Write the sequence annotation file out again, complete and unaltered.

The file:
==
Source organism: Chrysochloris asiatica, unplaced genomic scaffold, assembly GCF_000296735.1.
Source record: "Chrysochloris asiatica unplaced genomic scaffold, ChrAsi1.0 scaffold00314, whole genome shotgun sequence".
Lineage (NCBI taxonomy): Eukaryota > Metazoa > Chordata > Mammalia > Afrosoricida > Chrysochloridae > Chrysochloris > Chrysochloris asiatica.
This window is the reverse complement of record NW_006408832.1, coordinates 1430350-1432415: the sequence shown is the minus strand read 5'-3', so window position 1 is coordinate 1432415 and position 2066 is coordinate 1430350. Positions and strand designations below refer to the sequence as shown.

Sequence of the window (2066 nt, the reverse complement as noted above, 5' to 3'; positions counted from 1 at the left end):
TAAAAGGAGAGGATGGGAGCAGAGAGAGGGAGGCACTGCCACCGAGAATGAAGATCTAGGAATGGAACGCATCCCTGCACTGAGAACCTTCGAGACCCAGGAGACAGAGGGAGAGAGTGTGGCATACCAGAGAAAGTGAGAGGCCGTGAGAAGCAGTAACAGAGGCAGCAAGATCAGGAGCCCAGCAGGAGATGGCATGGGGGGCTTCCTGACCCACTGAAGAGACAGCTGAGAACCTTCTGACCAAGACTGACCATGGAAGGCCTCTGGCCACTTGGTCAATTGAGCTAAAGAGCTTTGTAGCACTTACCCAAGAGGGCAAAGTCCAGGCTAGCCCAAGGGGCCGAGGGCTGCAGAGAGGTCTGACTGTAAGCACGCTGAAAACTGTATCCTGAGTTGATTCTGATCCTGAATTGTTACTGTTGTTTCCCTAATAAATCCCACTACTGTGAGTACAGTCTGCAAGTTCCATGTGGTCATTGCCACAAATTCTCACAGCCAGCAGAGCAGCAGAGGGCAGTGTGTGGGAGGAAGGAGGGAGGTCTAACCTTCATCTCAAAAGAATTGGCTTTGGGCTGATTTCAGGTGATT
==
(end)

Source organism: Chrysochloris asiatica, unplaced genomic scaffold, assembly GCF_000296735.1.
Source record: "Chrysochloris asiatica unplaced genomic scaffold, ChrAsi1.0 scaffold00314, whole genome shotgun sequence".
Lineage (NCBI taxonomy): Eukaryota > Metazoa > Chordata > Mammalia > Afrosoricida > Chrysochloridae > Chrysochloris > Chrysochloris asiatica.
This window is the reverse complement of record NW_006408832.1, coordinates 1430350-1432415: the sequence shown is the minus strand read 5'-3', so window position 1 is coordinate 1432415 and position 2066 is coordinate 1430350. Positions and strand designations below refer to the sequence as shown.

Sequence of the window (2066 nt, the reverse complement as noted above, 5' to 3'; positions counted from 1 at the left end):
TAAAAGGAGAGGATGGGAGCAGAGAGAGGGAGGCACTGCCACCGAGAATGAAGATCTAGGAATGGAACGCATCCCTGCACTGAGAACCTTCGAGACCCAGGAGACAGAGGGAGAGAGTGTGGCATACCAGAGAAAGTGAGAGGCCGTGAGAAGCAGTAACAGAGGCAGCAAGATCAGGAGCCCAGCAGGAGATGGCATGGGGGGCTTCCTGACCCACTGAAGAGACAGCTGAGAACCTTCTGACCAAGACTGACCATGGAAGGCCTCTGGCCACTTGGTCAATTGAGCTAAAGAGCTTTGTAGCACTTACCCAAGAGGGCAAAGTCCAGGCTAGCCCAAGGGGCCGAGGGCTGCAGAGAGGTCTGACTGTAAGCACGCTGAAAACTGTATCCTGAGTTGATTCTGATCCTGAATTGTTACTGTTGTTTCCCTAATAAATCCCACTACTGTGAGTACAGTCTGCAAGTTCCATGTGGTCATTGCCACAAATTCTCACAGCCAGCAGAGCAGCAGAGGGCAGTGTGTGGGAGGAAGGAGGGAGGTCTAACCTTCATCTCAAAAGAATTGGCTTTGGGCTGATTTCAGGTGATT